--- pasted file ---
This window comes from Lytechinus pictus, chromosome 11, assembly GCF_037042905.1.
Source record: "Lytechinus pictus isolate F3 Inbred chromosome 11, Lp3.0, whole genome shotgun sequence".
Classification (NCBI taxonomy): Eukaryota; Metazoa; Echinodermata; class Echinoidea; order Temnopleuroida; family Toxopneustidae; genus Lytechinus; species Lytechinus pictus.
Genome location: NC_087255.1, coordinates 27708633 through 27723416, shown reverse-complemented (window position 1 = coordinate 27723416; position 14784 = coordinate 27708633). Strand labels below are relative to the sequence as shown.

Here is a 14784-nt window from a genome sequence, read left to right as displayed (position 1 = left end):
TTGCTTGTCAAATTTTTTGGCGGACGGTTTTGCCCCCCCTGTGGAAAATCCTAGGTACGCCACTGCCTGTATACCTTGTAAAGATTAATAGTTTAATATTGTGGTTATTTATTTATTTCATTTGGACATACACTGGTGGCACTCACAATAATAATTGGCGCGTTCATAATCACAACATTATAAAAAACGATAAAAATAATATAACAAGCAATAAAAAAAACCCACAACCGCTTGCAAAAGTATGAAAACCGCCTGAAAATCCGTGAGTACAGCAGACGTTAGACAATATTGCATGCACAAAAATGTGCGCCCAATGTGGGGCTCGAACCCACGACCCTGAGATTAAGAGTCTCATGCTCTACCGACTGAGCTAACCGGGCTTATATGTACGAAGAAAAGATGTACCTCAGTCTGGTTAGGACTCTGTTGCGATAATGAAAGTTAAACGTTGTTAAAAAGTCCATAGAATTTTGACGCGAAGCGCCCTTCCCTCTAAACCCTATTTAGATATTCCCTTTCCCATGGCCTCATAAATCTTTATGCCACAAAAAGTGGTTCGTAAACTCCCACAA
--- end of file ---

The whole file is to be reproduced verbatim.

This window comes from Lytechinus pictus, chromosome 11, assembly GCF_037042905.1.
Source record: "Lytechinus pictus isolate F3 Inbred chromosome 11, Lp3.0, whole genome shotgun sequence".
Classification (NCBI taxonomy): Eukaryota; Metazoa; Echinodermata; class Echinoidea; order Temnopleuroida; family Toxopneustidae; genus Lytechinus; species Lytechinus pictus.
Genome location: NC_087255.1, coordinates 27708633 through 27723416, shown reverse-complemented (window position 1 = coordinate 27723416; position 14784 = coordinate 27708633). Strand labels below are relative to the sequence as shown.

Here is a 14784-nt window from a genome sequence, read left to right as displayed (position 1 = left end):
TTGCTTGTCAAATTTTTTGGCGGACGGTTTTGCCCCCCCTGTGGAAAATCCTAGGTACGCCACTGCCTGTATACCTTGTAAAGATTAATAGTTTAATATTGTGGTTATTTATTTATTTCATTTGGACATACACTGGTGGCACTCACAATAATAATTGGCGCGTTCATAATCACAACATTATAAAAAACGATAAAAATAATATAACAAGCAATAAAAAAAACCCACAACCGCTTGCAAAAGTATGAAAACCGCCTGAAAATCCGTGAGTACAGCAGACGTTAGACAATATTGCATGCACAAAAATGTGCGCCCAATGTGGGGCTCGAACCCACGACCCTGAGATTAAGAGTCTCATGCTCTACCGACTGAGCTAACCGGGCTTATATGTACGAAGAAAAGATGTACCTCAGTCTGGTTAGGACTCTGTTGCGATAATGAAAGTTAAACGTTGTTAAAAAGTCCATAGAATTTTGACGCGAAGCGCCCTTCCCTCTAAACCCTATTTAGATATTCCCTTTCCCATGGCCTCATAAATCTTTATGCCACAAAAAGTGGTTCGTAAACTCCCACAA